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With 7 days to go, Alex Sink looks like CD13’s winner. For now.


More than 100,000 people have voted in the nation’s most-watched congressional swing-district race, and right now the data indicate it’s Democrat Alex Sink’s race to lose.

But not by much.

Aggregate and average out the polls taken in the Pinellas County seat since late January, when absentee ballots were sent out, and Sink edges Republican David Jolly by as little as 0.63 percentage points to almost 4 percentage points, depending on how you slice the data.

Libertarian Lucas Overby pulls at least 6 percent of the vote, perhaps more.

Still, it’s early. There's one week left. Much will happen and change.

The voted ballots won’t be tabulated until Election Day, March 11.

There are about 100,000 outstanding absentee ballots, which the election supervisor has mailed out but not received and/or been voted yet. The current 100,245 voted ballots (including absentee and a small number of early in-person ballots) account for about 22 percent of the district’s registered voters or 44 percent of the likely voter electorate if there’s 50 percent turnout.

Right now, the data tell us The Democratic Party is doing a slightly better job than it did in 2012 in the district, when registered Republicans outvoted registered Democrats by 5 percentage points.

As of last night, that 5 point turnout edge by Republicans has been cut by Democrats to 2.5 percentage points – the exact registration lead that the GOP has over Democrats in the district.

About 41.8 percent of absentee and early in-person ballots have been cast by Republicans and 39.3 percent by Democrats, as of election data posted last night.

In 2012, Republicans’ early/absentee vote total was almost 3.9 percentage points higher than Democrats. They then blew away Democrats on Election Day voting, by about 7 points. But Obama won the district anyway, by about 1 point, likely in large part because of the large number of third- and non-party voters in the moderate district.

This time around, the Libertarian Overby is poised to get a chunk of those independents, especially if the campaign remains this negative. The poll averages indicate he draws slightly more Republican votes than Democratic votes. And if the race is tight, this could make a difference that haunts the GOP.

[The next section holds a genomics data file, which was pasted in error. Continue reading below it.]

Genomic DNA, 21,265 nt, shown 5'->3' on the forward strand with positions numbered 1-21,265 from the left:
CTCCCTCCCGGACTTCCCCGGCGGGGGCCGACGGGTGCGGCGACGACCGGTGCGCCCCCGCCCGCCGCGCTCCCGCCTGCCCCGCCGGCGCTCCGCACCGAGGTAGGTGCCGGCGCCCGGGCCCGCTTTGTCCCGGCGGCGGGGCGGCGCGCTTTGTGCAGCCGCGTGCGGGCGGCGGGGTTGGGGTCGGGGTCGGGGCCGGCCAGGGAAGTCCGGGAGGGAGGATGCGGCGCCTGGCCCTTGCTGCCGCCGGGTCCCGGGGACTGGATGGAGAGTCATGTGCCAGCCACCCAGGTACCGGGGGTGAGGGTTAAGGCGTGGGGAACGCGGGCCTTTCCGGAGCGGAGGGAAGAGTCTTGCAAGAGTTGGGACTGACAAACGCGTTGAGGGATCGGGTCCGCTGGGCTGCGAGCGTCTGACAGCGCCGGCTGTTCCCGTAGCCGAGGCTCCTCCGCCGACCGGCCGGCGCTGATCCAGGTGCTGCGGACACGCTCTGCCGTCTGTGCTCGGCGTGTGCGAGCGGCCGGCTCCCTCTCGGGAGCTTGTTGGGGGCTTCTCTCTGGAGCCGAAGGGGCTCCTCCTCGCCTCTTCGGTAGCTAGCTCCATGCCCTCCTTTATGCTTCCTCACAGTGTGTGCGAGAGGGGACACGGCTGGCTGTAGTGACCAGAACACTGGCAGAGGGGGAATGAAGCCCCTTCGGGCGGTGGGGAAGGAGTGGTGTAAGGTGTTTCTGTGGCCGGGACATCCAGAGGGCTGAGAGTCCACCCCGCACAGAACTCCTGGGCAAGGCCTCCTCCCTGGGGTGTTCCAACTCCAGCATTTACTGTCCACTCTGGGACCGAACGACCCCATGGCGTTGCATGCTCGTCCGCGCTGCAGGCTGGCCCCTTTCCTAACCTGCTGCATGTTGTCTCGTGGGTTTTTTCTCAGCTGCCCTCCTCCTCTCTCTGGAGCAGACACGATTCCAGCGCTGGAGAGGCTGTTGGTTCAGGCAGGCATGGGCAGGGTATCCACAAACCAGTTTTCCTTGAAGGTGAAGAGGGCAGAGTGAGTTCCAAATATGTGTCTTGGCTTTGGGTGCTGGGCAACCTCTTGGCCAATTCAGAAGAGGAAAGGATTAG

Republicans still hope to increase absentee-ballot voting margins and they plan to win big on Election Day. And, considering Democrats’ huge margins in early in-person voting in 2012, the Democrats are behind this cycle.

But in looking at the intangibles we can’t measure -- the campaigns’ tones and reactions – Jolly is acting like he’s behind as well.

Jolly and some Republicans recently tried to attack Sink as a bigot and a racist over her immigration comments (background here). Desperation is a sign of trouble. More broadly, after running hard right, Jolly appears to be running back to the center. Course corrections are a sign you’re not sailing on the proper tack.

Indeed, Sink draws more cross-over voters (Republicans who vote for the Democrat) than Jolly (Democrats who vote for him), according to the last five polls** for which we have crosstabs that show the percentages each candidate draws respectively from Republicans, Democrats and no-party/third party voters.

Sink gets an average of 13.3 percent of the GOP vote; and Jolly gets 9 percent of the Democrats’ vote. And Sink marginally wins independents, 35.02 to Jolly’s 34.6. The topline: Sink 43 percent; Jolly 41 (a 1.66 percentage-point lead before averaging the averages).

Sink’s current lead grows to 3.5 percent if you apply the crosstabbed percentages to the ballots cast so far by party (e.g., multiply the 13.3 percent of Republicans who would vote for Sink into the 41,929 ballots cast by Republicans, etc.).

Sink’s lead dwindles to a mere 0.63 percent (43.88 to 43.25) when you rope in five other polls for which we don’t have the crosstabs.

To restate: this is all preliminary. These are estimates, guideposts.

Albeit, these are the data consultants are looking at. Averaging the polls together helps strip out stastical noise and bias.

But this is a guidepost. It it isn’t gospel. Among the problems with averaging polling is that it equates the surveys of a professional pollster who uses landline and cellphone polling (Fabrizio) with robo-pollsters (St. Pete Polls, the unknown Red Racing Horses) who only call landlines (and in one case, St. Leo Polls, also surveyed by Internet). 

And polls are estimates. And these are all aggregates based on estimates multiplied into fluid data. For instance, it should be noted that applying poll averages to voted ballots isn't fully an apples-to-apples comparison because the polls include percentages of undecided people; the voted ballots are cast by voters who have obviously decided). 

Also, the situation on the ground changes daily. The parties and campaigns are turning out their bases. There’s a week of voting left

But right now, Democrats have more to celebrate than Republicans.

** (The five crosstabbed surveys used: The Tampa Bay Times pollSt. Pete PollsSt. Leo UniversityFabrizio, Lee and Associates; and Red Racing Horses).

***(The five other surveys derived from two more data sets from St. Pete Polls, two from Jolly’s campaign and one from the Democratic Congressional Campaign Committee)